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Buying less stuff is better for both the planet and people’s mental health than buying green products, a new study of Millennial shopping habits has found.
The University of Arizona research showed that there are two main categories of pro-environmental behaviour: reduced consumption and the consumption of more environmentally friendly products.
Sabrina Helm, the woman behind the study, said it seemed that concerns for the environment are not likely to stop materialistic people from buying lots of things.
"There is evidence that there are 'green materialists,'" said Helm, an associate professor in the Norton School of Family and Consumer Sciences in the College of Agriculture and Life Sciences.
"If you are able to buy environmentally friendly products, you can still live your materialist values. You're acquiring new things, and that fits into our mainstream consumption pattern in our consumer culture, whereas reduced consumption is more novel and probably more important from a sustainability perspective."
When it comes to consumer wellbeing, too, indulging in green materialism can’t match reduced consumption.
"We thought it might satisfy people that they participated in being more environmentally conscious through green buying patterns, but it doesn't seem to be that way," Helm said.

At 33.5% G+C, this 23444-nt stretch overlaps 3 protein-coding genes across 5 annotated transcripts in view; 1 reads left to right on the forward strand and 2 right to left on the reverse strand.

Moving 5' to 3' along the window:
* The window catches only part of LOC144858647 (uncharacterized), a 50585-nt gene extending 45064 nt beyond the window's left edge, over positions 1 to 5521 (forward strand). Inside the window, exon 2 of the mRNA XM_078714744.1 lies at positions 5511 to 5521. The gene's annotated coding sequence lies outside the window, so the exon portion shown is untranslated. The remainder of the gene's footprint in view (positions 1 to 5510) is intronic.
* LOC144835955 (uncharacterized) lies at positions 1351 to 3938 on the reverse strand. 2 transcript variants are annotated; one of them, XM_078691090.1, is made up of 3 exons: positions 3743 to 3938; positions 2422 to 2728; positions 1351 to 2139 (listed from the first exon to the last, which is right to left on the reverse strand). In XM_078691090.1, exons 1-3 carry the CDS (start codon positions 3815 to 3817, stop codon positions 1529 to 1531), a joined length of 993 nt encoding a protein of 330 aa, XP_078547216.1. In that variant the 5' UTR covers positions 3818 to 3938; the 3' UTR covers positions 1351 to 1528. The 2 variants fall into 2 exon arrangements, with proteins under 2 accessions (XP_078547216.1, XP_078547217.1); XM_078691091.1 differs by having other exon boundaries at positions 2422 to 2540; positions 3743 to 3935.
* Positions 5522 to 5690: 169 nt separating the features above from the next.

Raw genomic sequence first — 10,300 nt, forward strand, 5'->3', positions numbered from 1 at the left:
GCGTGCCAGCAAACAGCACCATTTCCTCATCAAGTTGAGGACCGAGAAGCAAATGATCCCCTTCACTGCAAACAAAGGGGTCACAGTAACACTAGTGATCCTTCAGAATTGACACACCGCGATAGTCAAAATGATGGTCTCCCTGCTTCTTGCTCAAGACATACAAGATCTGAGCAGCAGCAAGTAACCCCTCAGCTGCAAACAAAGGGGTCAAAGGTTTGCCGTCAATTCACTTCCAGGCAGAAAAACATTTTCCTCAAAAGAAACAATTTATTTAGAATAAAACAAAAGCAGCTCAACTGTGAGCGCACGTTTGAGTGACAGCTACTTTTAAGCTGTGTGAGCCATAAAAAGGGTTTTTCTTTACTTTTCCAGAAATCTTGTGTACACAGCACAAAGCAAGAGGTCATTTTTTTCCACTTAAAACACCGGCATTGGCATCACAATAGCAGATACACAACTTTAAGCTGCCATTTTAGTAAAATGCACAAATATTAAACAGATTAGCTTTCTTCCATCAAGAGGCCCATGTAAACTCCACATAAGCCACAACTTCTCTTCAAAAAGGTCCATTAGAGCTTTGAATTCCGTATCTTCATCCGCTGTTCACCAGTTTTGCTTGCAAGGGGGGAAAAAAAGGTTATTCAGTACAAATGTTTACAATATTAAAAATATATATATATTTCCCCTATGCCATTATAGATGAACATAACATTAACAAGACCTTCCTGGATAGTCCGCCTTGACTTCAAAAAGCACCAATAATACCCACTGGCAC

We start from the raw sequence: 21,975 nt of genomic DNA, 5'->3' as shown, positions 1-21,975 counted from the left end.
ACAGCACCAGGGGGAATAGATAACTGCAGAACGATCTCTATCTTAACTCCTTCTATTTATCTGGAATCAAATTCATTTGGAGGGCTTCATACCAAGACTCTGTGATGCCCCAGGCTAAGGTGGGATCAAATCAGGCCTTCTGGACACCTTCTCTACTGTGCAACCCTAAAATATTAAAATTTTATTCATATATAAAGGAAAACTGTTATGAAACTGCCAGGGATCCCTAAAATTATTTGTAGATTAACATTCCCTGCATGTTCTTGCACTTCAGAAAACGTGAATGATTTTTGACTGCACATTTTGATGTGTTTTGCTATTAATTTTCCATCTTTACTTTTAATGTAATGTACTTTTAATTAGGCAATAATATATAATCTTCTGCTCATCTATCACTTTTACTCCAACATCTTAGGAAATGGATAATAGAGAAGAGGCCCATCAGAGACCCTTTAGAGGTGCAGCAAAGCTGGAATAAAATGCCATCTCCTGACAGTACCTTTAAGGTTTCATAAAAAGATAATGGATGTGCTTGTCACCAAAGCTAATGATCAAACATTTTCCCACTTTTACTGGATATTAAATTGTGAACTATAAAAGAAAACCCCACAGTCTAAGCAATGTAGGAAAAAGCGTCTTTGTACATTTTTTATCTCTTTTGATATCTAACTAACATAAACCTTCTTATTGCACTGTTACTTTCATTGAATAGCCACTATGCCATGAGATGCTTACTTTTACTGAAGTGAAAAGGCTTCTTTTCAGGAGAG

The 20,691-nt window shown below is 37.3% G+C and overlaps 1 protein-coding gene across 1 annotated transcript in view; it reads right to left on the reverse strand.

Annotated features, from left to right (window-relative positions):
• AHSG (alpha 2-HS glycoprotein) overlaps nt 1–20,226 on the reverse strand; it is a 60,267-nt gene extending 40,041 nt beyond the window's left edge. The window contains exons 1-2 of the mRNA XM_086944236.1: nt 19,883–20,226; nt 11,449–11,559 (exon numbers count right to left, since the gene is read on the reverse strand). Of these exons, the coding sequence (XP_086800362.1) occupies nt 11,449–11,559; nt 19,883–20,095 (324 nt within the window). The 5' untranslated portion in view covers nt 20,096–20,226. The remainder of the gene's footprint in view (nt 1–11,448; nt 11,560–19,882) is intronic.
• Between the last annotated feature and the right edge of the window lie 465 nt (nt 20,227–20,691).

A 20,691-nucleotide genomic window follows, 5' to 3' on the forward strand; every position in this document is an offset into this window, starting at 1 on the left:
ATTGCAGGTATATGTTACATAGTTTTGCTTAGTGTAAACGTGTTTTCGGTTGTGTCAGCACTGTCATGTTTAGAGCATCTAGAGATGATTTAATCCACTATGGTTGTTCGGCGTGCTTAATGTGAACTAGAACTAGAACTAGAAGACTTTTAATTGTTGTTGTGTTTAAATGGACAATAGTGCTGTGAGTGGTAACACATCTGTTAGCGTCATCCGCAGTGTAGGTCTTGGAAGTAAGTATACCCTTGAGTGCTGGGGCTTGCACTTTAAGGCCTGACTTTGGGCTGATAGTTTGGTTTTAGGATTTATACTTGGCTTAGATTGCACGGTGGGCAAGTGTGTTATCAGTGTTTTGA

"Reduced consumption has effects on increased well-being and decreased psychological distress, but we don't see that with green consumption."
She added: "If you have a lot of stuff, you have a lot on your mind.
"Maybe you have a lot of debt because you bought all that stuff, and now you have to manage all that stuff. It requires maintenance and being organized. It's not like you buy it and you're done with it. There's a lot of burdens of ownership, and if you relieve yourself of that burden of ownership, most people report feeling a lot better and freer."
Summing up her findings, she said: "The key is to reduce consumption and not just buy green stuff. Having less and buying less can actually make us more satisfied and happier.”
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